The Lexus RC 350 Is the Luxury Coupe Compromise That Isn’t
Lexus is in a state of change. A big and rapid state of change. Chained to a reputation of making bland, sedate, albeit reliable luxury sedans and SUVs, the company put its entire brand image into upheaval in 2013. The first culprit was the new-for-2014 RC Coupe, which with its sprawling grille and colliding design philosophies (angular and aggressive versus flowing and smooth) thrust Lexus into a new chapter of its life. Regardless of what one thought of the car at the time, it worked; people were talking about Lexus in a way they never really had before.
Since then, the RC has changed little, with its most substantive changes happening under the hood. Originally available in hybrid form, that model was quickly phased out and the snarling V8-powered RC F took its place at the head of the table. Despite the small market size for luxury coupes, the RC competes in a stocked pond: Among its rivals are the BMW 4-Series, Mercedes C-Class Coupe, Cadillac ATS Coupe, Porsche 718 Boxster and Cayman, the Audi A5, a fully-loaded Honda Accord EX-L, and even the base model Jaguar F-Type. It’s important to be distinctive among that company, and fortunately, the Lexus is.
If it were as simple as a beauty pageant, the Lexus would certainly stand out at the very least. However, there’s so much more that’s required in order to be truly competitive in the RC’s segment. We took Lexus’ mid-level model to what could essentially be its home turf — Chicago’s North Shore — to find out, and after a few days with one, we’re convinced that it is.
When it debuted in 2013, the RC brought with it the new face of Lexus design. It … uh, didn’t go over very well in every camp, and the brand was lambasted for its gaping grille and over-styled features that bordered on being cartoonish. Lexus meant for the RC to generate emotion, and it certainly did that. The new styling language immediately split its fans into camps, but regardless of what they thought of it, one thing was clear: Lexus was done playing it safe. Three years after that reveal, Lexus has doubled down on its design language, which to its credit, is starting to mature incredibly well.
The Lexus RC 350 is the ambassador of this new design language, and as such, contains every new trope in the Lexus playbook. It has the over-emphasized grille, its large, protruding side skirts, the black whisker accenting, and sharp, angular lines that weave in and out of soft, flowing ones. On paper it shouldn’t work, and even in photos, the Lexus looks like a mishmash of design strategies that were were assembled by an algorithm.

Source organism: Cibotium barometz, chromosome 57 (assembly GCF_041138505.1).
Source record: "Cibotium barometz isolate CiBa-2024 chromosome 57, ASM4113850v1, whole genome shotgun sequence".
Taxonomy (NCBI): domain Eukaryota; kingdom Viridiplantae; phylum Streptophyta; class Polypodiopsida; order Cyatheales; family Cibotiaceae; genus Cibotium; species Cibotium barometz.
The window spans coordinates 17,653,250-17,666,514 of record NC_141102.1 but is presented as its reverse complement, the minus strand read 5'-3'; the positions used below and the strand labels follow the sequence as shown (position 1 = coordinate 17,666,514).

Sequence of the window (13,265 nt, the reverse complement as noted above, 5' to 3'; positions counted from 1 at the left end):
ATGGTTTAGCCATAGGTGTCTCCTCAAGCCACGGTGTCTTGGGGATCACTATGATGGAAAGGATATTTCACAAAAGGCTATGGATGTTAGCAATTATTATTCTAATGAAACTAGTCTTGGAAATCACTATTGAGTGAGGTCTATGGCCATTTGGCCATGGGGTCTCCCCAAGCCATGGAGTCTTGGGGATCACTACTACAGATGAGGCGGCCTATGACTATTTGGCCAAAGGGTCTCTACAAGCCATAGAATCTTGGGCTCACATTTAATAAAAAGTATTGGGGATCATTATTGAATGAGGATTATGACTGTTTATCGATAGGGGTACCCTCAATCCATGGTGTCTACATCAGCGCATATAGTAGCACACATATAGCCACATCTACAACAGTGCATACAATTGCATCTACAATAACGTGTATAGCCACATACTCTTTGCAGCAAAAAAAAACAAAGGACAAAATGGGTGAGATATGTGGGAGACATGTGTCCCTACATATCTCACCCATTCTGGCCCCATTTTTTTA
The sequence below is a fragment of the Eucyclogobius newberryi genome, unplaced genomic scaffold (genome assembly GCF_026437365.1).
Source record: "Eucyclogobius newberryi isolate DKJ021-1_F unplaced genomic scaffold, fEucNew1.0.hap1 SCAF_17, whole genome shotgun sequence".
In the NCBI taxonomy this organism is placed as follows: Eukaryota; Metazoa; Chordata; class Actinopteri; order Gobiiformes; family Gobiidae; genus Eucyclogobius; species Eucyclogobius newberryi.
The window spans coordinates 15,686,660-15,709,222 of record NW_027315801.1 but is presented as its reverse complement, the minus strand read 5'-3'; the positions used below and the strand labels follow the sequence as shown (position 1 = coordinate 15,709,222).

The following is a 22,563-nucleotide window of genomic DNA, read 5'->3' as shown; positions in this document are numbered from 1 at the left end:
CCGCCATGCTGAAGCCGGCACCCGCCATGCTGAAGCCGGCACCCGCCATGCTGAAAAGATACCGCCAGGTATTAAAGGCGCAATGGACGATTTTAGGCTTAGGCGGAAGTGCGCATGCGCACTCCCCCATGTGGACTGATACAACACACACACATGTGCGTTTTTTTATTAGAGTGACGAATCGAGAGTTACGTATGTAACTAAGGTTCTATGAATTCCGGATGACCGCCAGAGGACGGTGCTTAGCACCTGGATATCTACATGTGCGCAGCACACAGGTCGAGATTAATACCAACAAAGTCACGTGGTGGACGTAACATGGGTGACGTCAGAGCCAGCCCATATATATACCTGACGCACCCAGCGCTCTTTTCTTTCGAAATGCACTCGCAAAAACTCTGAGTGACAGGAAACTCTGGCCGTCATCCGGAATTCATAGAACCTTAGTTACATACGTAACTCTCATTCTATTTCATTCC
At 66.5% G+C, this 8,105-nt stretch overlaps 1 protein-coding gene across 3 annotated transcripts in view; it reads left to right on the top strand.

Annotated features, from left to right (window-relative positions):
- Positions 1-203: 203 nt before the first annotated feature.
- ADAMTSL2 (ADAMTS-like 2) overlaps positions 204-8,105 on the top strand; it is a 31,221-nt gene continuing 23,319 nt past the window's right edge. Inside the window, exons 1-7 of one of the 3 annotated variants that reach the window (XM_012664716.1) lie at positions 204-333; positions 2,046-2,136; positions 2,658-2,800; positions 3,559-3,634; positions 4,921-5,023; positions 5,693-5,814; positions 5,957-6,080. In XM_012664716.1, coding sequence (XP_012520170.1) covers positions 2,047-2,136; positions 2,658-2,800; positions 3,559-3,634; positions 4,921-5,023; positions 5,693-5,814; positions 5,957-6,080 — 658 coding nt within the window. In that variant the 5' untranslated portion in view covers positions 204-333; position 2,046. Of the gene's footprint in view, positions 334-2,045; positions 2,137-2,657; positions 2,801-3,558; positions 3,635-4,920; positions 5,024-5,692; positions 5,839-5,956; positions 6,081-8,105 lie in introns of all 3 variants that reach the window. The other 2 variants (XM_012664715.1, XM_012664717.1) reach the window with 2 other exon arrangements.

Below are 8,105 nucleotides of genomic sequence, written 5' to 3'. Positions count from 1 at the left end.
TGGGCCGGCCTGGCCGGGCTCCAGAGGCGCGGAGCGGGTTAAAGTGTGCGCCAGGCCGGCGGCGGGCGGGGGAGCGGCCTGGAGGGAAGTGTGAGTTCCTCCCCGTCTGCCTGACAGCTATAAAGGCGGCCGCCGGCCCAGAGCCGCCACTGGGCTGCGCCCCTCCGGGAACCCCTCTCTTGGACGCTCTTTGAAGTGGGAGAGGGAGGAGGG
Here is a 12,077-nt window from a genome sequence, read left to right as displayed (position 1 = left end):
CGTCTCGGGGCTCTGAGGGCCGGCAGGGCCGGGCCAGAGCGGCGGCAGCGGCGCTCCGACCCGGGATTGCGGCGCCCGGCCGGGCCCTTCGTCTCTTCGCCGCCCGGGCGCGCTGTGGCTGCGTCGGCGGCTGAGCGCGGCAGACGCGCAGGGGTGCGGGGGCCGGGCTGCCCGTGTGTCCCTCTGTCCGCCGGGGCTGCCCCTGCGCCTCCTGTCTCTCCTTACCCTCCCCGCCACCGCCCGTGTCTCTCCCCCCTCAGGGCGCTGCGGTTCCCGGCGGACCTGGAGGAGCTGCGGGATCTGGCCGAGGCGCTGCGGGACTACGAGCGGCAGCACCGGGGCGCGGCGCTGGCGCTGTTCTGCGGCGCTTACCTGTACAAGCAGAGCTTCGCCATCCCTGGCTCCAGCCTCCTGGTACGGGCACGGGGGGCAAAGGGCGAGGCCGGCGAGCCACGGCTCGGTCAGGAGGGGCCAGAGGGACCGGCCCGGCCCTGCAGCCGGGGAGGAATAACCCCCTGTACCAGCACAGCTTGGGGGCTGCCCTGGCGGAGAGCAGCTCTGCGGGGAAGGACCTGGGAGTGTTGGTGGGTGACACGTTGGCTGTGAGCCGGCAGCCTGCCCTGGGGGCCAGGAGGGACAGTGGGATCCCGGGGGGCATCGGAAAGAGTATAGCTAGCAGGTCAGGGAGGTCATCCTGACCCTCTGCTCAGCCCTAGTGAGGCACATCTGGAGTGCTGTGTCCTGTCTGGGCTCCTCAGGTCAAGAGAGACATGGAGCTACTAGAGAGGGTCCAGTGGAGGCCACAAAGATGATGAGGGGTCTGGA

In person, however, that all changes completely. Those themes give the RC immense presence, whether on the road or sitting still. The angular lines work well in harmony with the flowing curves, and despite the contrast of design cues — sharp corners and round, bubbly edges for instance — the RC has a genuine sense of coherence across its exterior.
Exterior pros and cons
+ Although it’s busy, the exterior design language has a smooth, flowing unanimity to it. Overall, the RC coupe is well-proportioned and wears its styling well.
+ Its bold design will ensure you’ll never lose your RC in a parking lot — something that would have been impossible to say about the Lexuses of old.
+ Silver might be one of the most anonymous colors you can get on a car, but the Atomic Silver on the RC 350 has some gorgeous depth to it and a nice off-silver hue that sets it far apart from rental-spec specials.
– The Lexus design language has its passionate fans — but also some ardent haters. Such is the price of being bold.
– The hooked LED running lights up front is a brave design strategy, but they look detached from the smooth, flowing form of the rest of the car.
– It’s easy to argue that the RC is over-styled, but based on what we’ve seen with the LC500, the language should mature well over time.
In the RC 350 trim, the 3.5 liter V6 produces a stout 306 horsepower thanks to help from both port- and direct-injection. That’s channeled through an eight-speed automatic to the rear wheels, and all-wheel drive is optional (though our tester wasn’t equipped). Because there’s no turbo, throttle response is crisp and snappy, and the engine loves to rev. At the top end, there’s plenty of pull for the occasional freeway pass, and that eight-speed transmission is a gem — it always seemed to know exactly what gear to call on next, with little or no hesitation, which kept acceleration smooth and linear.